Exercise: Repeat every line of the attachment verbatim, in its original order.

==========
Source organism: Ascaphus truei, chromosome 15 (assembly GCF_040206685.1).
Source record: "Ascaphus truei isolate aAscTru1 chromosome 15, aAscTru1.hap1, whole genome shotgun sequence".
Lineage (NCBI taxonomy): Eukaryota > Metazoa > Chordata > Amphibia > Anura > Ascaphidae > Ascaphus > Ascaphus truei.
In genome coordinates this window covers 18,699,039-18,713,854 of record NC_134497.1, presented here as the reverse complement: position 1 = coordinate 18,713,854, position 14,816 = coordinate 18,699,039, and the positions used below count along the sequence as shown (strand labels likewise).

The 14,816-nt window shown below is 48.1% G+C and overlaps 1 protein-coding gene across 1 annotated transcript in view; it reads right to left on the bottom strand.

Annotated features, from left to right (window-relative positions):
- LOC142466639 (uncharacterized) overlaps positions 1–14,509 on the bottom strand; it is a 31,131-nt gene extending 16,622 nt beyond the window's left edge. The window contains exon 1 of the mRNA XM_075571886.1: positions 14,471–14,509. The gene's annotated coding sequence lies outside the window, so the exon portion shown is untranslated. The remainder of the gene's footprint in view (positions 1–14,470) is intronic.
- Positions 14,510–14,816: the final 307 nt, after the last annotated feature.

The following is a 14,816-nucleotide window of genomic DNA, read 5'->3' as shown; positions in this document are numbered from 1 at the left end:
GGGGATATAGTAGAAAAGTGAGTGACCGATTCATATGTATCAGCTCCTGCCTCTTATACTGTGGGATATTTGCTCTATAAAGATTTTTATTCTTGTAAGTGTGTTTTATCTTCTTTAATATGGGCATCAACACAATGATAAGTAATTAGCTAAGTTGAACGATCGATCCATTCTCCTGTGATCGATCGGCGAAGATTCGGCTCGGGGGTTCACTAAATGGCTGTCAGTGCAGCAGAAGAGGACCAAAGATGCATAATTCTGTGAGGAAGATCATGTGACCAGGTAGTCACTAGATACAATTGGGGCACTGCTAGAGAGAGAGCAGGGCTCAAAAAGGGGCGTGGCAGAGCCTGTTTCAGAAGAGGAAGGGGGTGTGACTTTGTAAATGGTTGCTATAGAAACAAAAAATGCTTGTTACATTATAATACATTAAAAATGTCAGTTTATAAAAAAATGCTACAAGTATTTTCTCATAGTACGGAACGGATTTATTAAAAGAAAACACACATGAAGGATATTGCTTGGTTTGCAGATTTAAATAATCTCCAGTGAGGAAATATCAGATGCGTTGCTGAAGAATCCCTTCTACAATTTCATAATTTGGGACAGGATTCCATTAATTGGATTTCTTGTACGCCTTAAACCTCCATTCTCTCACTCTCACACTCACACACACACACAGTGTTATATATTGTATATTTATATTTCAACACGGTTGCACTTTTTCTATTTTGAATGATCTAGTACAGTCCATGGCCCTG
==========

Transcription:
Source organism: Ascaphus truei, chromosome 15 (assembly GCF_040206685.1).
Source record: "Ascaphus truei isolate aAscTru1 chromosome 15, aAscTru1.hap1, whole genome shotgun sequence".
Lineage (NCBI taxonomy): Eukaryota > Metazoa > Chordata > Amphibia > Anura > Ascaphidae > Ascaphus > Ascaphus truei.
In genome coordinates this window covers 18,699,039-18,713,854 of record NC_134497.1, presented here as the reverse complement: position 1 = coordinate 18,713,854, position 14,816 = coordinate 18,699,039, and the positions used below count along the sequence as shown (strand labels likewise).

The 14,816-nt window shown below is 48.1% G+C and overlaps 1 protein-coding gene across 1 annotated transcript in view; it reads right to left on the bottom strand.

Annotated features, from left to right (window-relative positions):
- LOC142466639 (uncharacterized) overlaps positions 1–14,509 on the bottom strand; it is a 31,131-nt gene extending 16,622 nt beyond the window's left edge. The window contains exon 1 of the mRNA XM_075571886.1: positions 14,471–14,509. The gene's annotated coding sequence lies outside the window, so the exon portion shown is untranslated. The remainder of the gene's footprint in view (positions 1–14,470) is intronic.
- Positions 14,510–14,816: the final 307 nt, after the last annotated feature.

The following is a 14,816-nucleotide window of genomic DNA, read 5'->3' as shown; positions in this document are numbered from 1 at the left end:
GGGGATATAGTAGAAAAGTGAGTGACCGATTCATATGTATCAGCTCCTGCCTCTTATACTGTGGGATATTTGCTCTATAAAGATTTTTATTCTTGTAAGTGTGTTTTATCTTCTTTAATATGGGCATCAACACAATGATAAGTAATTAGCTAAGTTGAACGATCGATCCATTCTCCTGTGATCGATCGGCGAAGATTCGGCTCGGGGGTTCACTAAATGGCTGTCAGTGCAGCAGAAGAGGACCAAAGATGCATAATTCTGTGAGGAAGATCATGTGACCAGGTAGTCACTAGATACAATTGGGGCACTGCTAGAGAGAGAGCAGGGCTCAAAAAGGGGCGTGGCAGAGCCTGTTTCAGAAGAGGAAGGGGGTGTGACTTTGTAAATGGTTGCTATAGAAACAAAAAATGCTTGTTACATTATAATACATTAAAAATGTCAGTTTATAAAAAAATGCTACAAGTATTTTCTCATAGTACGGAACGGATTTATTAAAAGAAAACACACATGAAGGATATTGCTTGGTTTGCAGATTTAAATAATCTCCAGTGAGGAAATATCAGATGCGTTGCTGAAGAATCCCTTCTACAATTTCATAATTTGGGACAGGATTCCATTAATTGGATTTCTTGTACGCCTTAAACCTCCATTCTCTCACTCTCACACTCACACACACACACAGTGTTATATATTGTATATTTATATTTCAACACGGTTGCACTTTTTCTATTTTGAATGATCTAGTACAGTCCATGGCCCTG